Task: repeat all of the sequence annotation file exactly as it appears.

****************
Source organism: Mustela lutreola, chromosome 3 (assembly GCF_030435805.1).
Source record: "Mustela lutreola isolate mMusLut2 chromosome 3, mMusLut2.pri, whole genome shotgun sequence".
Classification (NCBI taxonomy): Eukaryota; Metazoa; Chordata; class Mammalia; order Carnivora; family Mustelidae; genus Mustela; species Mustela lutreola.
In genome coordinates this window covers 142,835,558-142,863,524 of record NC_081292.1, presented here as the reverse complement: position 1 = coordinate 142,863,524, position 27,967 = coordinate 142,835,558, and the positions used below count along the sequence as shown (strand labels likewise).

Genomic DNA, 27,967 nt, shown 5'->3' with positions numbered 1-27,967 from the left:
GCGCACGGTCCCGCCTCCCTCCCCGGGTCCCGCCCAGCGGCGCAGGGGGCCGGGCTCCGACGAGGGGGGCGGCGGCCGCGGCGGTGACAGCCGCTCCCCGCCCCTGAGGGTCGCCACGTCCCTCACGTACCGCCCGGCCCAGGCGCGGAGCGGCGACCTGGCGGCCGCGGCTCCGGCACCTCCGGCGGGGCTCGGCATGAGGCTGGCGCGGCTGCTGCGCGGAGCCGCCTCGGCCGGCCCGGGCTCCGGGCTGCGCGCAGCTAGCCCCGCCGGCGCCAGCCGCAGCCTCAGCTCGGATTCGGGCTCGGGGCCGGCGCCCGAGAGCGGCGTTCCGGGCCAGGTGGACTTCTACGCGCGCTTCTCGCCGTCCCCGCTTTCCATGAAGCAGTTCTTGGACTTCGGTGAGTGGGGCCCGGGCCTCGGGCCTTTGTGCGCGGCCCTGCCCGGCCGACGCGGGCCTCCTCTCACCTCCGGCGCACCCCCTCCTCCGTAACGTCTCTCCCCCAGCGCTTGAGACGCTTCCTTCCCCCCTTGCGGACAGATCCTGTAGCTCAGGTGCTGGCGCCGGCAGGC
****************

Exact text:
Source organism: Mustela lutreola, chromosome 3 (assembly GCF_030435805.1).
Source record: "Mustela lutreola isolate mMusLut2 chromosome 3, mMusLut2.pri, whole genome shotgun sequence".
Classification (NCBI taxonomy): Eukaryota; Metazoa; Chordata; class Mammalia; order Carnivora; family Mustelidae; genus Mustela; species Mustela lutreola.
In genome coordinates this window covers 142,835,558-142,863,524 of record NC_081292.1, presented here as the reverse complement: position 1 = coordinate 142,863,524, position 27,967 = coordinate 142,835,558, and the positions used below count along the sequence as shown (strand labels likewise).

Genomic DNA, 27,967 nt, shown 5'->3' with positions numbered 1-27,967 from the left:
GCGCACGGTCCCGCCTCCCTCCCCGGGTCCCGCCCAGCGGCGCAGGGGGCCGGGCTCCGACGAGGGGGGCGGCGGCCGCGGCGGTGACAGCCGCTCCCCGCCCCTGAGGGTCGCCACGTCCCTCACGTACCGCCCGGCCCAGGCGCGGAGCGGCGACCTGGCGGCCGCGGCTCCGGCACCTCCGGCGGGGCTCGGCATGAGGCTGGCGCGGCTGCTGCGCGGAGCCGCCTCGGCCGGCCCGGGCTCCGGGCTGCGCGCAGCTAGCCCCGCCGGCGCCAGCCGCAGCCTCAGCTCGGATTCGGGCTCGGGGCCGGCGCCCGAGAGCGGCGTTCCGGGCCAGGTGGACTTCTACGCGCGCTTCTCGCCGTCCCCGCTTTCCATGAAGCAGTTCTTGGACTTCGGTGAGTGGGGCCCGGGCCTCGGGCCTTTGTGCGCGGCCCTGCCCGGCCGACGCGGGCCTCCTCTCACCTCCGGCGCACCCCCTCCTCCGTAACGTCTCTCCCCCAGCGCTTGAGACGCTTCCTTCCCCCCTTGCGGACAGATCCTGTAGCTCAGGTGCTGGCGCCGGCAGGC